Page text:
U.S. markets finally caught a case of the jitters in August, with the S&P 500 selling off by −2% in two sharp swings, before rallying at the end of the month to recover all of its losses. Volatile sentiment was soothed—as we anticipated—by a stream of steady economic and earnings data, almost in defiance of the political storms in Washington, D.C. and real storms on the Gulf and Caribbean coasts.
GDP growth for Q2 was revised upwards from +2.6% to +3.0%, with both consumption and business investment seeing stronger results. The third quarter is also off to a promising start. Industrial output is back from last year’s slump, to its strongest level in over two years. Excluding volatile aircraft orders, which surged in July, durable goods orders rose +0.6% in July, up a confident +5.6% from a year ago, while orders from core capital goods—a key indicator of business investment—rose +1.0%, up +3.9% from last July, to their highest level in over a year and a half. The ISM Manufacturing Index for August rose +2.5 points to 58.8—solid expansion territory. The new orders gauge held above 60 for the third straight month, suggesting that momentum will continue. The Non-Manufacturing Index, which rose to 55.3, is showing similar strength.
Consumer confidence rebounded in August, close to its post-election highs. The −0.2% sag in June retail sales was revised upwards to +0.3%, and July sales surged a further +0.6%, up a solid +4.2% from a year ago. Consumer spending as a whole was also up +4.2% from last July. While the +156,000 jobs gained in August fell shy of expectations, that’s still a pace that should continue to be supportive of steady consumption growth. And the ISM gauge for hiring in manufacturing is the strongest it’s been in six years.
There are a few notes of caution that deserve our attention. Auto and housing sales—usually key sectors—have been in a deepening slump for the past few months. New home sales in July were down −8.9% from last year, and new housing starts were down −5.6%, while auto sales in August fell to their lowest rate in over three years. The economy’s overall inventory-to-sales ratio has begun climbing again, while consumers are buying more by saving less (3.5% of disposable income in July, down from 5.1% a year ago). Higher inventories and lower savings may signal greater confidence, but they also imply greater risk if things slow down.
Most of the positive data we’ve cited precedes the impact of Hurricanes Harvey in Texas and Irma in Florida, which caused many billions in local property destruction and are expected to shave −0.3% off GDP growth in Q3. Harvey shut down a quarter of U.S. refinery capacity, and produced a jump in gas prices at the pump. Initial jobless claims in Texas spiked by +50,000, much as they did in the Northeast after Hurricane Sandy in 2013. These effects are expected to be temporary, however, and may even give economic activity a boost in early 2018 as rebuilding efforts get underway. They do not change our basic economic outlook.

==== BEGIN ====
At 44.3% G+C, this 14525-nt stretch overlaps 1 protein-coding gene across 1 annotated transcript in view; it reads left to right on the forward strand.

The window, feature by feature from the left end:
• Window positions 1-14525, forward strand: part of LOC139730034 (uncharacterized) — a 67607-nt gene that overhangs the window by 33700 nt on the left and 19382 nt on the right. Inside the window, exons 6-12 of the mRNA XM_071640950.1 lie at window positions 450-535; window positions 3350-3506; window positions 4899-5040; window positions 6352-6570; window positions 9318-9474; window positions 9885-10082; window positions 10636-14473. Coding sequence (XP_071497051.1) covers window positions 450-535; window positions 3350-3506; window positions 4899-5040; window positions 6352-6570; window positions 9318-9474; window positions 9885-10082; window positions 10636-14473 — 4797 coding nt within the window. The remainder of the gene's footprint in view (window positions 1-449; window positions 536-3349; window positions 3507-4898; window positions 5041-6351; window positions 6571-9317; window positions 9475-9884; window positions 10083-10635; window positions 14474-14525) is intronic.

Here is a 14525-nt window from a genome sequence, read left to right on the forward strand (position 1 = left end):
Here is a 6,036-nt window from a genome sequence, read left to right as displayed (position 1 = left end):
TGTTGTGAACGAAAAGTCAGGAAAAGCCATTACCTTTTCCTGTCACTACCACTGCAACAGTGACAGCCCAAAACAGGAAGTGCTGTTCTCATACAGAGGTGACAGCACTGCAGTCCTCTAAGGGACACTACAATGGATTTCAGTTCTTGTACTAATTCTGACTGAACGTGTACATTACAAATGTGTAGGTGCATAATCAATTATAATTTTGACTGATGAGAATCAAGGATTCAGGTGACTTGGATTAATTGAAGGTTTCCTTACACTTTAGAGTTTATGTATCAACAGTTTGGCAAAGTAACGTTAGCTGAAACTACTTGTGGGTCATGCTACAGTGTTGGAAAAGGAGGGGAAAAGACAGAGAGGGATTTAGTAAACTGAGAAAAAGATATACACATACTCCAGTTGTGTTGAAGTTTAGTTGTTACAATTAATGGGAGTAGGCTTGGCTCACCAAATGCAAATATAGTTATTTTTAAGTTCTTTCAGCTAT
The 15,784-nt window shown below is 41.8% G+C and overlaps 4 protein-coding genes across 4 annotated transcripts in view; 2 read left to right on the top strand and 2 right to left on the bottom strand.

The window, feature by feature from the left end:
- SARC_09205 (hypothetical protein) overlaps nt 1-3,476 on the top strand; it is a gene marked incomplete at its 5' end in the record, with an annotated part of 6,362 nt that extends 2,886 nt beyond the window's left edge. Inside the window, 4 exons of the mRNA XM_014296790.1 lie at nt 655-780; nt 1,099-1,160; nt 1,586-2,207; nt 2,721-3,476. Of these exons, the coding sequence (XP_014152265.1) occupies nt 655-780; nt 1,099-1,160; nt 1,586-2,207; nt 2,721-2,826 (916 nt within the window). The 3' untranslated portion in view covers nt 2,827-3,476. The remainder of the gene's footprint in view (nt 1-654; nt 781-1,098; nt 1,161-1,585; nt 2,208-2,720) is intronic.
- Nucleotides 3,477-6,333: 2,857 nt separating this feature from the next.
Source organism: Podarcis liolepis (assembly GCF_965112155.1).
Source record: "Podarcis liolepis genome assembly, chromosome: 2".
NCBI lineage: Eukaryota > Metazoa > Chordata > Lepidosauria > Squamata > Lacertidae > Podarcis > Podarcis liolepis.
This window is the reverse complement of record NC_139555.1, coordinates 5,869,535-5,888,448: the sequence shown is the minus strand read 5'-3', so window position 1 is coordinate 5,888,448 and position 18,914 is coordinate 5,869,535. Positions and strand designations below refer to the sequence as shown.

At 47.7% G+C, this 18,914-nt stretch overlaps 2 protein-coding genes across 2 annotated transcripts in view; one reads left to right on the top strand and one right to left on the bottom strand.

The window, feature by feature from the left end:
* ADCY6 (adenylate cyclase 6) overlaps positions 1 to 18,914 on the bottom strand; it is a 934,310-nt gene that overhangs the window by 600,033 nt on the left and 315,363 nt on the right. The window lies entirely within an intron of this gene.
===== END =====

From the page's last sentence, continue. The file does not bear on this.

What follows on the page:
The continued flattening of the yield curve—the 10-year U.S. Treasury fell −18 basis points in August—suggests widespread doubt that a sudden uptick in growth or inflation will put the Fed under pressure to hike interest rates. Both the standard Consumer Price Index (CPI) at +1.7%, and the Fed’s preferred PCE gauge at +1.4%, remain below its long-standing target of a 2% inflation rate, and Congress has yet to demonstrate its ability to pass tax cuts or other measures that could spur higher growth. Reduced expectations of Fed tightening, along with improved outlooks overseas, pulled the U.S. Dollar down another −0.6% in August, on a broad trade-weighted basis, for a year-to-date decline of −7.5% (from its 14-year high at the start of the year). A less expensive Dollar has helped stabilize the U.S. trade balance, and increase the Dollar value of U.S. corporate earnings abroad, but it has also given a sizeable boost to the value of non-U.S. assets in Dollar terms. Germany’s DAX Stock Index, for instance, is up +18.6% so far this year in Dollar terms (compared to just +5.0% by its own measure) due to the Euro’s +13.0% rise against the Dollar.
The S&P 500, in contrast, has seen total returns (including dividends) of +11.9% since the year’s start. These gains have been driven not by higher valuations, but by higher earnings. Earnings per share for Q2 rose +5.9% from the previous quarter, up +18.7% from a year ago. Out of 11 sectors, all but three (energy, utilities, and real estate) saw earnings gains over the first quarter, and all but two (materials and real estate) saw gains over a year ago. (After-tax corporate profits for the economy as a whole were also up +8.1% in Q2, from the year before). As a result, the trailing P/E ratio for the S&P 500 has remained steady at around 21x operating earnings for the past year—elevated, to be sure, but with the equity risk premium still hovering at 5.0%, less expensive than avoiding equity risk.
Coming days will undoubtedly bring headlines of more storm clouds, both real and figurative. But the underlying data show a U.S. economy that should continue to grow and provide support for this market.
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